“Dear Fellow Superhuman Students with ADHD: We Got This.”
“We are all figuring out how to adjust to quarantine education; no one should feel like a failure for not doing it the ‘normal’ way. Know that ADHD makes the way you learn incredible and unique, and there is no wrong’ way to learn.”
If you’re anything like me, you had a hard time adjusting to online learning last spring. I have ADHD (inattentive type) and even with my medication – because it is not a cure-all — I had an extremely difficult time staying motivated enough to get any work done.
It seemed nothing could make this new way of learning even mildly appealing to me. Then I had an epiphany. It struck right as the new school year — my senior year — started and it went like this: What if quarantine school were an opportunity to give myself all I had wanted out of schooling – an approach that works for me, and me only? What if it became my own real Individualized Education Program (IEP), if you will? A plan where I wouldn’t have to struggle to match the neurotypical way, and where I would prove to myself that there’s nothing wrong with neurodivergent learning?
You’re Not Really in School — Act Like It!
One of the best things about remote learning is not worrying if you are behaving “correctly” so your neurotypical classmates aren’t “torn away from work because of you.” Right now, we don’t have to follow school rules designed to limit distractions for neurotypical students.
So if you have a fidgeting device (be it a cube or a spinner), USE IT! If you focus better while listening to music, wearing comfy clothing, having a pet on your lap, taking breaks, chewing gum, sucking on a lollipop, or hanging upside down from your bed, then DO IT.
Bottom line – If you can’t sit still to do work, then don’t. You can even exercise in between classes and keep up with your physical health, which in turn keeps you mentally healthy.
You Can March to the Beat of Your Own Drum
Look to all the ADHD superpowers that make you awesome and use them to your advantage.
I used to beat myself up because I couldn’t learn like a neurotypical kid. When the coronavirus crisis struck, I started out looking to neurotypical people for guidance on how to deal with online learning. If I were under-stimulated, I’d force myself to suck it up and attack the assignments like a neurotypical kid would, or I would try to add external stimulation – only to get totally distracted for hours.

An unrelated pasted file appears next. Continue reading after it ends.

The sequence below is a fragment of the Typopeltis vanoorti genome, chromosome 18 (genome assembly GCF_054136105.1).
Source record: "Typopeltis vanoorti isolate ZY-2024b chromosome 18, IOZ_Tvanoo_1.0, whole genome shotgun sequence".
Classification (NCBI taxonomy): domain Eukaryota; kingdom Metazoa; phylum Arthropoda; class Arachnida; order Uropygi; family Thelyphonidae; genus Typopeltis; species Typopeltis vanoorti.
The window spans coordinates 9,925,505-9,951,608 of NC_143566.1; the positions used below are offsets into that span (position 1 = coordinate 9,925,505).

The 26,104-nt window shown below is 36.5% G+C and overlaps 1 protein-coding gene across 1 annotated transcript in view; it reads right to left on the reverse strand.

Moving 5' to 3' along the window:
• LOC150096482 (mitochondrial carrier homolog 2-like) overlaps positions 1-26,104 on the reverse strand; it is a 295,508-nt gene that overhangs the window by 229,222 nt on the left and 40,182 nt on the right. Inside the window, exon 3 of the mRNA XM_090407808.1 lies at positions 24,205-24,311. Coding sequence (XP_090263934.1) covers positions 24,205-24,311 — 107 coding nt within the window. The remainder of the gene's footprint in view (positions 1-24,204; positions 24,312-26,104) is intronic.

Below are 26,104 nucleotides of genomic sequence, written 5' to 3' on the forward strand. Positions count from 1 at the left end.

I forgot that I am NOT neurotypical, and that I can employ my own unique strengths, even in a new environment. At home, I realized that I can actually listen to and focus on Zoom classes, get everything I need to know, and still have full-on conversations with everyone in my class. Checking in with everyone and maintaining your friendships must be a superpower-level of multitasking. You also have the ability to hyperfocus on the assignments you find most interesting – no neurotypical kid could ever dream of that! And the agony you used to feel when your impulsivity or indecisiveness got in the way of getting started? Gone. You make your own schedule.
Online learning is going to have its ups and downs. We are all figuring out how to adjust to quarantine education; no one should feel like a failure for not doing it the ‘normal’ way. Know that ADHD makes the way you learn incredible and unique, and there is no wrong’ way to learn. Also know that you are not alone.
Sincerely with compassion and acceptance,
A friend with ADHD
ADHD Advice: Next Steps
- Download: The ADHD Guide To Distance Learning
- Read: 5 Focus Tricks for Students with ADHD Learning at Home
- Learn: A Quarantine Well Spent – How to Foster Teen Independence During This Time at Home
THIS ARTICLE IS PART OF ADDITUDE’S FREE PANDEMIC COVERAGE
To support our team as it pursues helpful and timely content throughout this pandemic, please join us as a subscriber. Your readership and support help make this possible. Thank you.
Updated on October 9, 2020